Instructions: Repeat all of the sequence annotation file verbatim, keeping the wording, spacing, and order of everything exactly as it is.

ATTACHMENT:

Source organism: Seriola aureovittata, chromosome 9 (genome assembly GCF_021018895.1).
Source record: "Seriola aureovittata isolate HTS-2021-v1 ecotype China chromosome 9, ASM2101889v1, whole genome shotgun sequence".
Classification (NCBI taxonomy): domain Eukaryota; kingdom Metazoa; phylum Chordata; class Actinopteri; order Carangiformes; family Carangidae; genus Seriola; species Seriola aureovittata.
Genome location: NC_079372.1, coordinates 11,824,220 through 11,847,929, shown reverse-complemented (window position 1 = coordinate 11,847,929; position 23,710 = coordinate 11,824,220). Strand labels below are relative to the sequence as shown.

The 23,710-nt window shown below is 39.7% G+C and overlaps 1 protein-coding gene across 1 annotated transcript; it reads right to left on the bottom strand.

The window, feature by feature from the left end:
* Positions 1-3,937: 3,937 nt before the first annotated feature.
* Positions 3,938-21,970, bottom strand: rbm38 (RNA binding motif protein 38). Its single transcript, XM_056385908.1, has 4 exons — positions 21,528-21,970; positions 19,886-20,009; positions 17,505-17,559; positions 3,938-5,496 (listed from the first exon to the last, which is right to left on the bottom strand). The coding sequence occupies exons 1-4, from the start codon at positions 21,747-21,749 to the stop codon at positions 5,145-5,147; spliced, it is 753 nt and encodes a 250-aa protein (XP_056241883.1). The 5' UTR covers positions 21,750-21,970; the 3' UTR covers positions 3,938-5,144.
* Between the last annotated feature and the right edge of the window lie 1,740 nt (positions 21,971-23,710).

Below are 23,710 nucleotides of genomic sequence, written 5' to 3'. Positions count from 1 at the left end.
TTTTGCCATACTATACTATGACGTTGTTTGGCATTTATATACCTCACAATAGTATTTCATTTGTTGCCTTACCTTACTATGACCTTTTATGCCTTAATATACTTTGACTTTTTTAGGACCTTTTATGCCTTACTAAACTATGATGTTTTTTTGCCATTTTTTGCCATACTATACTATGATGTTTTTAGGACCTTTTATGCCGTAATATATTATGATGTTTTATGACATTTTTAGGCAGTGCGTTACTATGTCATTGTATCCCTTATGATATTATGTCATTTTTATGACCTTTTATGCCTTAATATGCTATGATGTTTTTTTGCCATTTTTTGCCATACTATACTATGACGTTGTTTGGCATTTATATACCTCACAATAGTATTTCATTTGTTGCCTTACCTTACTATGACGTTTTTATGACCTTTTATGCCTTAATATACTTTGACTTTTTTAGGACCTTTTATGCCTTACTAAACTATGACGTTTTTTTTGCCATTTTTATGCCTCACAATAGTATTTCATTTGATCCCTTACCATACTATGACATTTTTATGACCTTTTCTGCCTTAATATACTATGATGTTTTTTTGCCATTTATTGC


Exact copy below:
Source organism: Seriola aureovittata, chromosome 9 (genome assembly GCF_021018895.1).
Source record: "Seriola aureovittata isolate HTS-2021-v1 ecotype China chromosome 9, ASM2101889v1, whole genome shotgun sequence".
Classification (NCBI taxonomy): domain Eukaryota; kingdom Metazoa; phylum Chordata; class Actinopteri; order Carangiformes; family Carangidae; genus Seriola; species Seriola aureovittata.
Genome location: NC_079372.1, coordinates 11,824,220 through 11,847,929, shown reverse-complemented (window position 1 = coordinate 11,847,929; position 23,710 = coordinate 11,824,220). Strand labels below are relative to the sequence as shown.

The 23,710-nt window shown below is 39.7% G+C and overlaps 1 protein-coding gene across 1 annotated transcript; it reads right to left on the bottom strand.

The window, feature by feature from the left end:
* Positions 1-3,937: 3,937 nt before the first annotated feature.
* Positions 3,938-21,970, bottom strand: rbm38 (RNA binding motif protein 38). Its single transcript, XM_056385908.1, has 4 exons — positions 21,528-21,970; positions 19,886-20,009; positions 17,505-17,559; positions 3,938-5,496 (listed from the first exon to the last, which is right to left on the bottom strand). The coding sequence occupies exons 1-4, from the start codon at positions 21,747-21,749 to the stop codon at positions 5,145-5,147; spliced, it is 753 nt and encodes a 250-aa protein (XP_056241883.1). The 5' UTR covers positions 21,750-21,970; the 3' UTR covers positions 3,938-5,144.
* Between the last annotated feature and the right edge of the window lie 1,740 nt (positions 21,971-23,710).

Below are 23,710 nucleotides of genomic sequence, written 5' to 3'. Positions count from 1 at the left end.
TTTTGCCATACTATACTATGACGTTGTTTGGCATTTATATACCTCACAATAGTATTTCATTTGTTGCCTTACCTTACTATGACCTTTTATGCCTTAATATACTTTGACTTTTTTAGGACCTTTTATGCCTTACTAAACTATGATGTTTTTTTGCCATTTTTTGCCATACTATACTATGATGTTTTTAGGACCTTTTATGCCGTAATATATTATGATGTTTTATGACATTTTTAGGCAGTGCGTTACTATGTCATTGTATCCCTTATGATATTATGTCATTTTTATGACCTTTTATGCCTTAATATGCTATGATGTTTTTTTGCCATTTTTTGCCATACTATACTATGACGTTGTTTGGCATTTATATACCTCACAATAGTATTTCATTTGTTGCCTTACCTTACTATGACGTTTTTATGACCTTTTATGCCTTAATATACTTTGACTTTTTTAGGACCTTTTATGCCTTACTAAACTATGACGTTTTTTTTGCCATTTTTATGCCTCACAATAGTATTTCATTTGATCCCTTACCATACTATGACATTTTTATGACCTTTTCTGCCTTAATATACTATGATGTTTTTTTGCCATTTATTGC